Blog › Forums › Healthy Weight Loss › desperate teenagers
- This topic has 10 replies, 5 voices, and was last updated 9 years, 7 months ago by sue.
August 7, 2013 at 3:07 am #11017
Can anyone help my desperate teenager who carries some weight, not tons, I’d guess maybe 10 pounds, but feels terribly fat? And you know how it is at that age, the peer pressure. I really feel for her. She was in tears this morning begging me for a diet that would help. I’ve told her all the truth about dieting etc and am doing what I can to help. She has low temps in the morning and cold hands. No ED or silly diet history other than vegan for a month earlier this year . I suspect low iron as she is pale , tired, bloated. haven’t tested it yet but have started her on nettle tea and a bit more meat, plus a daily egg. Plus a biscuit before getting out of bed in the morning. I’d welcome more ideas!August 7, 2013 at 12:49 pm #11044The Real AmyModerator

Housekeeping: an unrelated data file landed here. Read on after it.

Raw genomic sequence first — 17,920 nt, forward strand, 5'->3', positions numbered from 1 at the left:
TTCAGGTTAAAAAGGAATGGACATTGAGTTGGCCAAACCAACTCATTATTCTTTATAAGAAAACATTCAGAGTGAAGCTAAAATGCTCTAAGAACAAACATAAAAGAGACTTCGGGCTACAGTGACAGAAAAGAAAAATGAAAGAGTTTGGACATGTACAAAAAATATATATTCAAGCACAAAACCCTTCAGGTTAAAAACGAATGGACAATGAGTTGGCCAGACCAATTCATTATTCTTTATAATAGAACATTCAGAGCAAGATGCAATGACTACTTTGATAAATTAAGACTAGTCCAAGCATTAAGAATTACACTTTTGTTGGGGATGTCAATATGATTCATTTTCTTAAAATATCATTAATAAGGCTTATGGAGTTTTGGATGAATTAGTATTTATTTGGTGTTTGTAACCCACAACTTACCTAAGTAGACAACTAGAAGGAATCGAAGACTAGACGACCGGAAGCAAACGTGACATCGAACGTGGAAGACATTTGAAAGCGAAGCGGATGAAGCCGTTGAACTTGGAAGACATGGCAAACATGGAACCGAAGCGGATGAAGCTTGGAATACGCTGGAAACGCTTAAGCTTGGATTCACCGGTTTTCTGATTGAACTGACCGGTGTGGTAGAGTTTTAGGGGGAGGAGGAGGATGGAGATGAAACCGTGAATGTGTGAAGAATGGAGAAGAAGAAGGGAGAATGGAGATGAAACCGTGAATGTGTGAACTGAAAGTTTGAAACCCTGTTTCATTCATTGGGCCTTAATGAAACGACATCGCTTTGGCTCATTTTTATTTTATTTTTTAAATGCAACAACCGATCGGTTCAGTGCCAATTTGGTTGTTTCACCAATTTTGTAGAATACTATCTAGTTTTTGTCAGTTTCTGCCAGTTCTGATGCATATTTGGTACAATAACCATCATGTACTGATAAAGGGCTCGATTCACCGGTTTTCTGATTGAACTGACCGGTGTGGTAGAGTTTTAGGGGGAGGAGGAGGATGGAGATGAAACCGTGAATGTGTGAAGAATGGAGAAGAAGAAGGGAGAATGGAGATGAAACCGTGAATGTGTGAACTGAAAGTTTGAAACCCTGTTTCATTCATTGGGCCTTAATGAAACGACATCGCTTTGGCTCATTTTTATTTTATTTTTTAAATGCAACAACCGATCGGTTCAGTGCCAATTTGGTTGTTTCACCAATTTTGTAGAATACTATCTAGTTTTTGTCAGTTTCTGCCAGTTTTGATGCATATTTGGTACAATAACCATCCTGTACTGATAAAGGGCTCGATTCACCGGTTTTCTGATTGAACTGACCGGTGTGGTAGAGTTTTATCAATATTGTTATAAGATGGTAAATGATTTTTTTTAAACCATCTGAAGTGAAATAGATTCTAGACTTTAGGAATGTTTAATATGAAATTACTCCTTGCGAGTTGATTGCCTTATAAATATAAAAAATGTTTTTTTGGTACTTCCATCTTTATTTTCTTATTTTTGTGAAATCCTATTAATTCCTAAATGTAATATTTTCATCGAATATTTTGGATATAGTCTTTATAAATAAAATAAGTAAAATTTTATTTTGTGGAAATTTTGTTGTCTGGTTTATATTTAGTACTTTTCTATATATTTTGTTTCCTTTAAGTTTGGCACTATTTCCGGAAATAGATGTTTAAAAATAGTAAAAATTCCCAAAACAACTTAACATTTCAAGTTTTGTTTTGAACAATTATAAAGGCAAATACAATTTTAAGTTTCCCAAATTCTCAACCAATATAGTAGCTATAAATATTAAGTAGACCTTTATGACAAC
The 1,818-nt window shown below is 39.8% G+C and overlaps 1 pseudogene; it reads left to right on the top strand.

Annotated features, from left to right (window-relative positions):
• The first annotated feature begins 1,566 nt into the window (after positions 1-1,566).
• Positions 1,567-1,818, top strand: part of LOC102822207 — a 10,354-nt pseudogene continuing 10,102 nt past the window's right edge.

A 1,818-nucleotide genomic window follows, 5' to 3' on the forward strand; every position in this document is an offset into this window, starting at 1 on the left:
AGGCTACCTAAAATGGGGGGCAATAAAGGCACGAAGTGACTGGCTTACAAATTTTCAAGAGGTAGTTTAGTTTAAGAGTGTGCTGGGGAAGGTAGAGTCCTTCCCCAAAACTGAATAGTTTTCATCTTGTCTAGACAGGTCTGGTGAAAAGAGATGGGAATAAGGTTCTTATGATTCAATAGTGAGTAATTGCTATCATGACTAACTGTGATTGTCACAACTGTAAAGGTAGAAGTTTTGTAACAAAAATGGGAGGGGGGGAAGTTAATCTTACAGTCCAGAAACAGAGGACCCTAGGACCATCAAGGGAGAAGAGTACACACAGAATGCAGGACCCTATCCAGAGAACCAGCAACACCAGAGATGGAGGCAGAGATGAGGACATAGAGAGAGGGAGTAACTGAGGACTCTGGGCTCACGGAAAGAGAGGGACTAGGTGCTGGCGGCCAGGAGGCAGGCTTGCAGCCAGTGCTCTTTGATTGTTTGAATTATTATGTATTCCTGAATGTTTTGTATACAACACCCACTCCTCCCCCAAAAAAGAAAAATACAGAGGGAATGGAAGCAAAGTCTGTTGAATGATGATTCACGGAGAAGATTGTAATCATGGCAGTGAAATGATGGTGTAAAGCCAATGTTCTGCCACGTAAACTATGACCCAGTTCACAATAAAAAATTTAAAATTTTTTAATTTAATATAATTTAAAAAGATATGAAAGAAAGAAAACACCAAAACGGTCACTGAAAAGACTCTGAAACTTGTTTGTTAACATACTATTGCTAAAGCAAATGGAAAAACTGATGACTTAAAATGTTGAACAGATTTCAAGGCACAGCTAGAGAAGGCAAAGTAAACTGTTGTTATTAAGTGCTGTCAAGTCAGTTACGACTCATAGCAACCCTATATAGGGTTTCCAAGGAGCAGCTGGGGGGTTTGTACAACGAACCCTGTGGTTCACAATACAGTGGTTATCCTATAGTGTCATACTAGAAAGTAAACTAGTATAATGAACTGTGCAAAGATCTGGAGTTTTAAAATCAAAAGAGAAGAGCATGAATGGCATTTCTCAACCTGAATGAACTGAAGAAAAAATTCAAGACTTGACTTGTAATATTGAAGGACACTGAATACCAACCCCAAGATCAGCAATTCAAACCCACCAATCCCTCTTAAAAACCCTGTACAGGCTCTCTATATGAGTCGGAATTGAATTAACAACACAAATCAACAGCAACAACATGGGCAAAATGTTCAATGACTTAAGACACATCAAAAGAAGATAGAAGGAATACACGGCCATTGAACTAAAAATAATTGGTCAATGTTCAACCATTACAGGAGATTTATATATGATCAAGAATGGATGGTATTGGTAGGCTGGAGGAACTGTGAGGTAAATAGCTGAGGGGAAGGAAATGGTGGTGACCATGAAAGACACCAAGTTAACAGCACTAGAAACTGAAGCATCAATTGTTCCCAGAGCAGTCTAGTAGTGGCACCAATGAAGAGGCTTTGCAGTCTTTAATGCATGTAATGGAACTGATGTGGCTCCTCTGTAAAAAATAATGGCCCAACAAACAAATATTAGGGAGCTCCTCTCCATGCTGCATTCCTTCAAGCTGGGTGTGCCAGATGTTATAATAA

I think knowing that a diet will likely lead her to be even heavier should help. If she is upset being 10 pounds overweight, imagine 20. You may want to remind her that a bit of weight gain at puberty usually goes away after a growth spurt. It is there to provide the needed energy for the growth. Life sucks at times, but this is probably a good character-building experience if you can help her get through it with fully intact self-esteem. I would say make sure she is getting plenty of sleep, because teenagers need tons, and that helps a lot with weight.
Sounds like the low iron thing could help, or maybe other blood tests if your interventions don’t help.August 7, 2013 at 12:50 pm #11045The Real AmyModerator